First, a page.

Who are the Shakers?

The Shakers - A Visit to Their Establishment

Mt. Lebanon Shaker Village, New Lebanon, New York
Mt. Lebanon Shaker Village, New Lebanon, New York
Stereoview (ca. 1880) looking north. South Family is seen in the foreground.
To see a larger view, left click on the image above.

The Shakers – A Visit to Their Establishment

by Henriette Lucie Dillon La Tour du Pin Gouvernet (b. 1770 – d. 1853)

A nice wagon, loaded with fine vegetables, often passed before our door. It belonged to the Shakers, who were located at a distance of six or seven miles. The driver of the wagon always stopped at our house, and I never failed to talk with him about their manner of life, their customs, and their belief. He urged us to visit their establishment and we decided to go there some day….

Those of whom I speak were then protected on all sides by a forest several miles deep. They therefore had no reason as yet to fear their neighbors. Their establishment was bounded on one side by woods which covered 20,000 acres, belonging to the city of Albany, and on the other by the river Mohawk…. This establishment was a branch of their headquarters at Lebanon, which was located in the large forest through which we passed in going from Boston to Albany.

Our negro, Prime, who knew all the routes in our neighborhood, conducted us to their place. At the start we were at least three hours in the woods, following a road which was hardly laid out. Then after having passed the barrier which marked the limits of the Shaker property, the road became more distinct and better marked. But we still had to pass through a very thick forest, broken here and there by fields where cows and horses were pastured at liberty. Finally, we came out in a vast clearing traversed by a pretty stream and surrounded on all sides by woods. In the midst was erected the establishment, composed of a large number of nice wooden houses, a church, schools, and a community house of brick.

The Shaker, whose acquaintance we had made, greeted us with kindness, although with a certain reserve. They showed Prime the stable in which he could put up his horses, for there was no inn. We had been advised that nobody would offer us anything, and that our guide would be the only one to speak to us. He first led us to a superb kitchen-garden perfectly cultivated. Everything was in a state of the greatest prosperity, but without the least evidence of elegance. Many men and women were working at the cultivation or the weeding of the garden. The sale of vegetables represented the principal source of revenue to the community.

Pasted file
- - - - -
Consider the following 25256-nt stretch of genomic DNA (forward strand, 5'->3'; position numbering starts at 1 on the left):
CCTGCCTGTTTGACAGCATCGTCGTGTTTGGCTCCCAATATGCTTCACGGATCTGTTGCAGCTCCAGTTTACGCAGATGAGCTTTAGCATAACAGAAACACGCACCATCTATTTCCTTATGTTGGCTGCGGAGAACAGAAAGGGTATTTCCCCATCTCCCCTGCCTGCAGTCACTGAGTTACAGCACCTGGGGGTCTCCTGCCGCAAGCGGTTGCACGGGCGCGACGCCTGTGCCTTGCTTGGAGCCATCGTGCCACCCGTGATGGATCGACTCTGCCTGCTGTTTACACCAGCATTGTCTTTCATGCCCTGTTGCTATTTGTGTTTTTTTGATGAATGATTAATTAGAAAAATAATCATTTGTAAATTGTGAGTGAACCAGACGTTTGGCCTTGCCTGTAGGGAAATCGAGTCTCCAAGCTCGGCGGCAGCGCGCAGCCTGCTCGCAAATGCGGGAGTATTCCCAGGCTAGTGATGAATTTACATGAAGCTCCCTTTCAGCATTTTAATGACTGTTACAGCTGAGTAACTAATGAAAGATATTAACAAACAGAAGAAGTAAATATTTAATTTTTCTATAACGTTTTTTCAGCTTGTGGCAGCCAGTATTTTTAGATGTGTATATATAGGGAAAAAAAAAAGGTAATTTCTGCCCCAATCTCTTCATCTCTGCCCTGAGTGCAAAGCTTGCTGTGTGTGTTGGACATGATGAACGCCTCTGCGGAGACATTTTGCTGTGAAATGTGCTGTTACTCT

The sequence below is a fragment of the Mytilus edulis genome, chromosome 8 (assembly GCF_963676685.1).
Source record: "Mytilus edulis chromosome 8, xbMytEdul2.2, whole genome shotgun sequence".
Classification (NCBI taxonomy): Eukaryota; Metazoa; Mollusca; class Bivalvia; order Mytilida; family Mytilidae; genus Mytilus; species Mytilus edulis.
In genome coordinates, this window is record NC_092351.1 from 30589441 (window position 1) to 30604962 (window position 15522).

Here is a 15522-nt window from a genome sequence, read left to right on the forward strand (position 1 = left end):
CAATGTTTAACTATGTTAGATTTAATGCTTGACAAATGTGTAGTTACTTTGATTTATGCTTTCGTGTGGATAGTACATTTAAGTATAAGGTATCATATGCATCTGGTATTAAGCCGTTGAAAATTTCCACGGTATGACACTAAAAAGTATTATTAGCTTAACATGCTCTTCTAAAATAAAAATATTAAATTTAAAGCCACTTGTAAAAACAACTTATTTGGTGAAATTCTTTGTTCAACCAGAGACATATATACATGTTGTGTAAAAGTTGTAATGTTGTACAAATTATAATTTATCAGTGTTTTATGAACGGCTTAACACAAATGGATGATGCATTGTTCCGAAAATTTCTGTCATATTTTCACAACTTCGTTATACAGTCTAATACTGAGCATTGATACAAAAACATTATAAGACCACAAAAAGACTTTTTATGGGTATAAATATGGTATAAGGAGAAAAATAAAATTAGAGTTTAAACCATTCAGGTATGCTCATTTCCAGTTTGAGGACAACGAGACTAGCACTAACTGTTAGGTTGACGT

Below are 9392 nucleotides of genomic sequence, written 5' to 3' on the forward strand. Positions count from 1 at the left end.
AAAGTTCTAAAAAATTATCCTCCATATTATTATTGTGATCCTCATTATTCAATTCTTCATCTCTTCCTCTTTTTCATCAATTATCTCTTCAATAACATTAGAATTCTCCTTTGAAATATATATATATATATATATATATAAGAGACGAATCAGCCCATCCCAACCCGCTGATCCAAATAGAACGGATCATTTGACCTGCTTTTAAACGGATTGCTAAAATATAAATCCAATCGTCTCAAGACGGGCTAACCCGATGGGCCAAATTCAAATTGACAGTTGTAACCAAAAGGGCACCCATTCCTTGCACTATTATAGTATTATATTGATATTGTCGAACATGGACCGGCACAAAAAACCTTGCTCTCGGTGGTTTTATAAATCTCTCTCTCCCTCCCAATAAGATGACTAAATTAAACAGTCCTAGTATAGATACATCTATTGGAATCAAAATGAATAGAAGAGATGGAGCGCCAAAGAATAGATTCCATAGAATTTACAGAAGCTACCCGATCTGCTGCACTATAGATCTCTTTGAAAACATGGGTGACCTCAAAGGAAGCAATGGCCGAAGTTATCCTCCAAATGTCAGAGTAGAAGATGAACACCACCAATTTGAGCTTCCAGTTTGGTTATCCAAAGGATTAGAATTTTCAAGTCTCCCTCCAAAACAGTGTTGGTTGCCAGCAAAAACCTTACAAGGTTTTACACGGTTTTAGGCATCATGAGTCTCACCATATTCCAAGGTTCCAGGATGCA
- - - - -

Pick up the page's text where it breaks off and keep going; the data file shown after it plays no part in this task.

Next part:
We visited the schools for the boys and girls, the immense community stables, the dairies, and the factories in which they produced the butter and cheese. Everywhere we remarked upon the order and the absolute silence. The children, boys and girls alike, were clothed in a costume of the same form and the same color. The women of all ages wore the same kind of garments of gray wool, well kept and very neat. Through the windows we could see the looms of the weavers, and the pieces of cloth which they were dyeing, also the workshops of the tailors and the dress-makers. But not a word or a song was to be heard anywhere.

Finally, a bell rang. Our guide told us that this announced the hour of prayer and asked if we would like to be present. We consented very willingly….

When the Shaker who came to sell vegetables and fruits passed before our farm, I always bought something. He was never willing to take money from my hand. If I remarked that the price which he asked was too high, he replied: “Just as you please.” Then I placed upon the corner of the table the sum which I thought sufficient. If the price was satisfactory, he took it; if not, he climbed into his wagon, without saying a word. He was a man of very respectable appearance, always perfectly dressed in a coat, vest and trousers of gray homespun cloth of their own manufacture.

Published in: Henriette Lucie Dillon La Tour du Pin Gouvernet, Recollections of the Revolution and the Empire From the French of the “Journal D’une Femme de Cinquante Ans”. Written about 1843, first published 1906, edited and translated by Walter Geer (New York: Brentano’s, 1920), p. 214 ff. Her visit to the Shakers, described above, took place in 1795. A digital edition of this book is now available on line.